The Wayuu (pronounced “Wah-You”) people are an indigenous Latin American group inhabiting the visually striking desert of La Guajira Peninsula which borders Colombia and Venezuela. The Wayuu live in small settlements called “rancherias” which consist of five or six houses. Within these rancherias, the Wayuu people are able to preserve a way of life that has been passed down through the generations and remains unscathed by modern culture. Organized in matrilineal clans, the Wayuu children carry their mother’s last name, making the Wayuu women not only the center of the family but cultural leaders as well. One of the most significant aspects of culture that the Wayuu women practice is the art of weaving Mochilas Wayuu bags.
Each Wayuu mother teaches her daughter how to weave and crochet, keeping the tradition as alive and vibrant as ever. To the Wayuu, weaving is a symbol of wisdom, intelligence, and creativity. As young Wayuu women come of age, they learn to create Mochilas Wayuu bags. According to legend, the tradition comes from “Wale´kerü”, a spider that taught the women how to weave their creative drawings into the Wayuu bags. Each design incorporated into every Wayuu bag is unique to the weaver, telling a story through the bag’s colors, patterns and shapes.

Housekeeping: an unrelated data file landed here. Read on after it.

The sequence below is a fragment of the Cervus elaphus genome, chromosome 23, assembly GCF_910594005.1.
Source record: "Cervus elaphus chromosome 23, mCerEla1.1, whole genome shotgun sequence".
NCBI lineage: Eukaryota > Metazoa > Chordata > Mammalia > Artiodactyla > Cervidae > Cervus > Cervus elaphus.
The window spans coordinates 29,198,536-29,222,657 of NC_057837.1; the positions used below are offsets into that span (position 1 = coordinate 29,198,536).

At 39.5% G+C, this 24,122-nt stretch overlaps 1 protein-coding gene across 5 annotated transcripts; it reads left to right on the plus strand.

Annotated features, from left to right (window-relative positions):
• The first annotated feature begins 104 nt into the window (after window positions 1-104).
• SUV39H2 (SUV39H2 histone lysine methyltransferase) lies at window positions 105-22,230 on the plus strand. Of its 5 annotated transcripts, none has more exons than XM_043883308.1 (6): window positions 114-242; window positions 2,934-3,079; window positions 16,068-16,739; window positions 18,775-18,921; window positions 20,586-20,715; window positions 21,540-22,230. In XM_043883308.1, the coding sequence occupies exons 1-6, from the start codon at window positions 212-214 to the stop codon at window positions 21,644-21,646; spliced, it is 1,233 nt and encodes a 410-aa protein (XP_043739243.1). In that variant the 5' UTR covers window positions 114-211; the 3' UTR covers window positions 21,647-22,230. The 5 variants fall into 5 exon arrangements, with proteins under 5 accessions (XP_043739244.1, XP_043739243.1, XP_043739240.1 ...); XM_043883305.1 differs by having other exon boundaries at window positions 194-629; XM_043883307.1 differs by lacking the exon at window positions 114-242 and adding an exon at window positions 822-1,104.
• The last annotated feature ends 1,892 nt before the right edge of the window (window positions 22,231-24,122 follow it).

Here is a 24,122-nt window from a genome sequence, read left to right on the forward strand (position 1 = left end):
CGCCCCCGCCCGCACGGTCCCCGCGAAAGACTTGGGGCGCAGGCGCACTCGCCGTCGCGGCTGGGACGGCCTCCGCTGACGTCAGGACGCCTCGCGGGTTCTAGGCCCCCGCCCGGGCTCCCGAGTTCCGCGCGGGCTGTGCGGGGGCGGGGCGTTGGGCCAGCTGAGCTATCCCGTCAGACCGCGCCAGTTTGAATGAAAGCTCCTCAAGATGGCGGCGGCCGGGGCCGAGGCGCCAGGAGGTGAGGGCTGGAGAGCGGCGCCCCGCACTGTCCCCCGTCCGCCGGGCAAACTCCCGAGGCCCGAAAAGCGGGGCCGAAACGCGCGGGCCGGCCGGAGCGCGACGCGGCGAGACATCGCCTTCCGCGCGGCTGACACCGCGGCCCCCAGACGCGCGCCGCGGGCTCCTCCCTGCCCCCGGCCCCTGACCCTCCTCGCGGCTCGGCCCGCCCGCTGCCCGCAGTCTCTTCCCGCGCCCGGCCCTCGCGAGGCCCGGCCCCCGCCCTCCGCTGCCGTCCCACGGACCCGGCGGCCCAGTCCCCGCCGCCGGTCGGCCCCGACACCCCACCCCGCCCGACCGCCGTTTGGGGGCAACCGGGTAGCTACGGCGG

The weaver takes careful precision in her storytelling, making sure that the Mochila bag is a strong representation of Wayuu culture. Wayuu women work full days while weaving their Wayuu bags and can take up to a full month to complete one single bag. Today, Wayuu bags has become a means of financial support for the Wayuu people, which enables them to preserve their way of life.